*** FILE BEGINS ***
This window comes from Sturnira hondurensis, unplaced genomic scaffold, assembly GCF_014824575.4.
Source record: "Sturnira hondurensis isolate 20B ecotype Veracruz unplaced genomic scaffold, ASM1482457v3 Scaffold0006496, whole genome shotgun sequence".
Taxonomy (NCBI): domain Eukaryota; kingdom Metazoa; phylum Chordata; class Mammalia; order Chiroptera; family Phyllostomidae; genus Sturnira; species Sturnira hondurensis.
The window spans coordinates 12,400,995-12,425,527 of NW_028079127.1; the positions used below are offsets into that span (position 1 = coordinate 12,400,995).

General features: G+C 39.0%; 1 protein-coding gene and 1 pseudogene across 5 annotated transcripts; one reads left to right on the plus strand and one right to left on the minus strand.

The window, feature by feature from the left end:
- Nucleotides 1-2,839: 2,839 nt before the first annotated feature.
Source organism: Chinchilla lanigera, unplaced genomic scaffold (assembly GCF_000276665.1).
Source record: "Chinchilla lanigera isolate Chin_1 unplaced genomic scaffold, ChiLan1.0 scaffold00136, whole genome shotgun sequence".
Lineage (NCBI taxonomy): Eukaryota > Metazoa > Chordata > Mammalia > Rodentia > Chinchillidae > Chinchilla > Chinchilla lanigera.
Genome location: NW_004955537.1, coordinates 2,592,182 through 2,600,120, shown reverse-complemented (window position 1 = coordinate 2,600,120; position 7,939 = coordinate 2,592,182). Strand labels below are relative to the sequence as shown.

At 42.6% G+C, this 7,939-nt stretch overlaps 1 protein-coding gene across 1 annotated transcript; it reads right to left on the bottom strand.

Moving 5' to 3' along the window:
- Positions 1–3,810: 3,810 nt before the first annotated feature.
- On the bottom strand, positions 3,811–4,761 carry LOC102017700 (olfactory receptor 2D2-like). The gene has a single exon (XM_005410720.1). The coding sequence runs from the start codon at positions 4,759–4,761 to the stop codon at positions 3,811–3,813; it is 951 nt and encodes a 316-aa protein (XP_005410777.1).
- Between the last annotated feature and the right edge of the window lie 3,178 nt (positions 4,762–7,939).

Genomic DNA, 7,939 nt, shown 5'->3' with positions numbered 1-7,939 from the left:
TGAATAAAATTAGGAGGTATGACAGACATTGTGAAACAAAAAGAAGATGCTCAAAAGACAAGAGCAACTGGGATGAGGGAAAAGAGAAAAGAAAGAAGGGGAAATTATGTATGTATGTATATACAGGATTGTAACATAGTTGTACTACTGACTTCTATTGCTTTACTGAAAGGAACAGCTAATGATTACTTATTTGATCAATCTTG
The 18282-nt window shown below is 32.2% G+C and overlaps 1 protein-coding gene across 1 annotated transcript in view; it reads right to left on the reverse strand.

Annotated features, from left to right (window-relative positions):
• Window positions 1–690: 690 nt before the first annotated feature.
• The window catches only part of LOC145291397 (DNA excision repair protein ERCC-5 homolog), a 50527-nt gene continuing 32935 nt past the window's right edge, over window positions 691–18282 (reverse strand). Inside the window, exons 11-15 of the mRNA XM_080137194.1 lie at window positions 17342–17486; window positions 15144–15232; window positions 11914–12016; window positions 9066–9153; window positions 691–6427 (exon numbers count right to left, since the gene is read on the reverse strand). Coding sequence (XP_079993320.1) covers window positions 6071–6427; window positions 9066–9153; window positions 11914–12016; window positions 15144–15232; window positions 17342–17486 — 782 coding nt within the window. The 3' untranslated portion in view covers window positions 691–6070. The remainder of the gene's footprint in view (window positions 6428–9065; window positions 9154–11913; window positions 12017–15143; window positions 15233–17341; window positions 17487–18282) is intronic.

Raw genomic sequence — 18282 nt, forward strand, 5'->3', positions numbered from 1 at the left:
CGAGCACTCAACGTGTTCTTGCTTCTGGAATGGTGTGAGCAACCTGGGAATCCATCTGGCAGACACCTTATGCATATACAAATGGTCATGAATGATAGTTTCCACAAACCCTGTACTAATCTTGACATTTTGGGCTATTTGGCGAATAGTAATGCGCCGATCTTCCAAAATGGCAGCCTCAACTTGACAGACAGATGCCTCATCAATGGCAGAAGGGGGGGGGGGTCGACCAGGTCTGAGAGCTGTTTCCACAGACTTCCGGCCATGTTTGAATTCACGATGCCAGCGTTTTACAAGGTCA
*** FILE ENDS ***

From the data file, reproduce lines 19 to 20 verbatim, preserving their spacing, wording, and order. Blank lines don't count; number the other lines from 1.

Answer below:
The 18282-nt window shown below is 32.2% G+C and overlaps 1 protein-coding gene across 1 annotated transcript in view; it reads right to left on the reverse strand.

Annotated features, from left to right (window-relative positions):